Since the 1960s, most U.S. History has been written as if the civil rights movement were primarily or entirely a Southern history. This book joins a growing body of scholarship that demonstrates the importance of the Northern history of the movement. The contributors make clear that civil rights in New York City were contestedin many ways, beginning long before the 1960s, and across many groups with a surprisingly wide range of political perspectives. Civil Rights in New York City provides a sample of the rich historical record of the fight for racial justice in the city that was home to the nationGs largest population of African-Americans in mid-twentiethcentury America.The ten contributions brought together here address varying aspects of New YorkGs civil rights struggle, including the role of labor, community organizing campaigns, the pivotal actions of prominent national leaders, the movement for integrated housing, the fight for racial equality in public higher education, and the part played by a revolutionary group that challenged structural, societal inequality. Long before the Montgomery Bus Boycott, the Reverend Adam Clayton Powell Jr. helped launch the Harlem Bus Boycott of 1941. The New York CityGs TeachersG Union had been fighting for racial equality since 1935. Ella Baker worked with the NAACP and the cityGs grassroots movement to force the city to integrate its public school system. In 1962, a directaction campaign by Brooklyn CORE, a racially integrated membership organization, forced the city to provide better sanitation services to Bedford-Stuyvesant, BrooklynGs largest black community. Integrating Rochdale Village in South Jamaica, the largest middle-class housing cooperative in New York, brought together an unusual coalition of leftists, liberal Democrats, moderate Republicans, pragmatic government officials,and business executives.In reexamining these and other key events, Civil Rights in New York City reaffirms their importance to the larger national fight for equality for Americans across racial lines.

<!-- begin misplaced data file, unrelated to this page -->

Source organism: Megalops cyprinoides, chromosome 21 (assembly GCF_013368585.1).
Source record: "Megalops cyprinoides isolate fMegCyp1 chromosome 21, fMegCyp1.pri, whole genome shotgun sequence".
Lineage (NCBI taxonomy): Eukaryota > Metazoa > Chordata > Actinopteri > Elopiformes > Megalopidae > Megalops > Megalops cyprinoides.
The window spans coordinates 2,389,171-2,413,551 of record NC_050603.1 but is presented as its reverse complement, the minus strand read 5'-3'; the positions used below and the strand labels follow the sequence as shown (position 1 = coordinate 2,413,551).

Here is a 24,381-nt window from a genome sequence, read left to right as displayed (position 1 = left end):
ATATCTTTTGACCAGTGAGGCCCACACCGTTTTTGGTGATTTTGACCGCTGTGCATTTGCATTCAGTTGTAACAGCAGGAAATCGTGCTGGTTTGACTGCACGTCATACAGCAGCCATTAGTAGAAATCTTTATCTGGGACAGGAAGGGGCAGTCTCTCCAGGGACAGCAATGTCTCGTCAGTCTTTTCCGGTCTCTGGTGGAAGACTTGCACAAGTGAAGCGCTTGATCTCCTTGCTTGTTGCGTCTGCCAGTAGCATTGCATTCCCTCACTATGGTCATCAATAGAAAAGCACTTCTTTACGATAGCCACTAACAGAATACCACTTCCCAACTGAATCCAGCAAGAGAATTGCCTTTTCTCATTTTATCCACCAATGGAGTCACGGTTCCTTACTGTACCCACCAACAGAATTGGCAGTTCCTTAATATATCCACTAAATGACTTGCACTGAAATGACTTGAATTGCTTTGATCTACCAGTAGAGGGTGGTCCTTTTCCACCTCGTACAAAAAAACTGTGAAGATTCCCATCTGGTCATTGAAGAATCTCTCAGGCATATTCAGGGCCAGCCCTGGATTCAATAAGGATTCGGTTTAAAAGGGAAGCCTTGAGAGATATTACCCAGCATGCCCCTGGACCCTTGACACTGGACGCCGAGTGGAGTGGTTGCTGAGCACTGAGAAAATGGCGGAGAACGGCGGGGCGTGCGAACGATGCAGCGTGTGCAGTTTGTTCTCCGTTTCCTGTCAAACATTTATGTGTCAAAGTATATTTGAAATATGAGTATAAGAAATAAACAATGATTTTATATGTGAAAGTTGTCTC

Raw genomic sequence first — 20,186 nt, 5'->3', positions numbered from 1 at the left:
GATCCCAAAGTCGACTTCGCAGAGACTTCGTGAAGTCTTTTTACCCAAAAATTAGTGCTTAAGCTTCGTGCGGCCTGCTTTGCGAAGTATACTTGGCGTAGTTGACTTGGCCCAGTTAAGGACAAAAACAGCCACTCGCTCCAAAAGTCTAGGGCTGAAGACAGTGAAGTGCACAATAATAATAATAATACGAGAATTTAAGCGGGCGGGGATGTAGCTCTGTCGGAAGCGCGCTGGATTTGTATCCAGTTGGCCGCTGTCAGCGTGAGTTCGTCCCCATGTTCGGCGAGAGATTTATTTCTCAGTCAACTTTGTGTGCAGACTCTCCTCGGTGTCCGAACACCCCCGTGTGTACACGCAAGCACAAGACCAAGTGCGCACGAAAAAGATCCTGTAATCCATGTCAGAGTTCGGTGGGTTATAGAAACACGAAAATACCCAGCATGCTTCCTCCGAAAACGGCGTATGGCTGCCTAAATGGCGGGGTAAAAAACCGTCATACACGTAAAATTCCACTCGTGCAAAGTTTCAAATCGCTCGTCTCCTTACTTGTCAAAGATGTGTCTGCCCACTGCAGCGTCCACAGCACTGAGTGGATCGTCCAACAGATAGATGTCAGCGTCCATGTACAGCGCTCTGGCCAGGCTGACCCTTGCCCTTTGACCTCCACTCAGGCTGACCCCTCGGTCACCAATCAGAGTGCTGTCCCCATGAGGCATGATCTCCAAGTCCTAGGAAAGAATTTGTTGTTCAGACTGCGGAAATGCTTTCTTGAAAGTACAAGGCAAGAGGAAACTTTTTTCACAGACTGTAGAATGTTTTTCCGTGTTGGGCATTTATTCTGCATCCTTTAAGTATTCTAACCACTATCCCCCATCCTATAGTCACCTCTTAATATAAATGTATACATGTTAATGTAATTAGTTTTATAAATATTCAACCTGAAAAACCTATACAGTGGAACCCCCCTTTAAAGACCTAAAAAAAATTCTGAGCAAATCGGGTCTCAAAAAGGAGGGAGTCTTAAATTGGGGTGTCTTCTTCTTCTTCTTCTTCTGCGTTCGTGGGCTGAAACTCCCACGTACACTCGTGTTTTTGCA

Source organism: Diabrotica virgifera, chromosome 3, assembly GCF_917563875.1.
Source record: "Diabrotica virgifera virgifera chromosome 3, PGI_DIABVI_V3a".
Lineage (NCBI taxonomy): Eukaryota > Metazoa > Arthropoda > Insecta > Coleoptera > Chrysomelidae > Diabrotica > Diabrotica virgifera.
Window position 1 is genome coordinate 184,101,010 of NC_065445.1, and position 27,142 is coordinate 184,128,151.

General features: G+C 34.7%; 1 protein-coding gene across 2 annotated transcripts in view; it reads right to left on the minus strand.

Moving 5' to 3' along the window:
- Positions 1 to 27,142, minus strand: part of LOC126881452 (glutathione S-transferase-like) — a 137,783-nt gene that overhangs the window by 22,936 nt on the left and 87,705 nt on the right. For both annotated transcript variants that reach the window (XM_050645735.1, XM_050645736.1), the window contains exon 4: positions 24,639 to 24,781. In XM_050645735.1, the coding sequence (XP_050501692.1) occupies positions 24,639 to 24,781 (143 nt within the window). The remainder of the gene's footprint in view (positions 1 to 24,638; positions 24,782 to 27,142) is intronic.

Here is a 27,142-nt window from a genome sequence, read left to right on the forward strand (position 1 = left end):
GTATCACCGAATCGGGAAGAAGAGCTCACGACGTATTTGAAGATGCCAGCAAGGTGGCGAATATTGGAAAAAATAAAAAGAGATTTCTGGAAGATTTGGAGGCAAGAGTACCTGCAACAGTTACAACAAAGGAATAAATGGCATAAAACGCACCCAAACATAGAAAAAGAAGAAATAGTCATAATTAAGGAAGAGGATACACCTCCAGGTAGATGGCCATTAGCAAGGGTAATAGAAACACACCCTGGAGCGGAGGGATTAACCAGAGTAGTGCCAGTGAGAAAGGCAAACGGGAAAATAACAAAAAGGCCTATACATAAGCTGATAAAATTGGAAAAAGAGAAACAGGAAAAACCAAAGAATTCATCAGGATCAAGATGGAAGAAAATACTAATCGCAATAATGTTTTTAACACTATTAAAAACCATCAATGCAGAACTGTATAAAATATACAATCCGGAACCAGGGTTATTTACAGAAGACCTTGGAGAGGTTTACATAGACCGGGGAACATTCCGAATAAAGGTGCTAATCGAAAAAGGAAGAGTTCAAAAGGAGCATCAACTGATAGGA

Civil Rights in New York City
Fordham University Press
From World War II to the Giuliani Era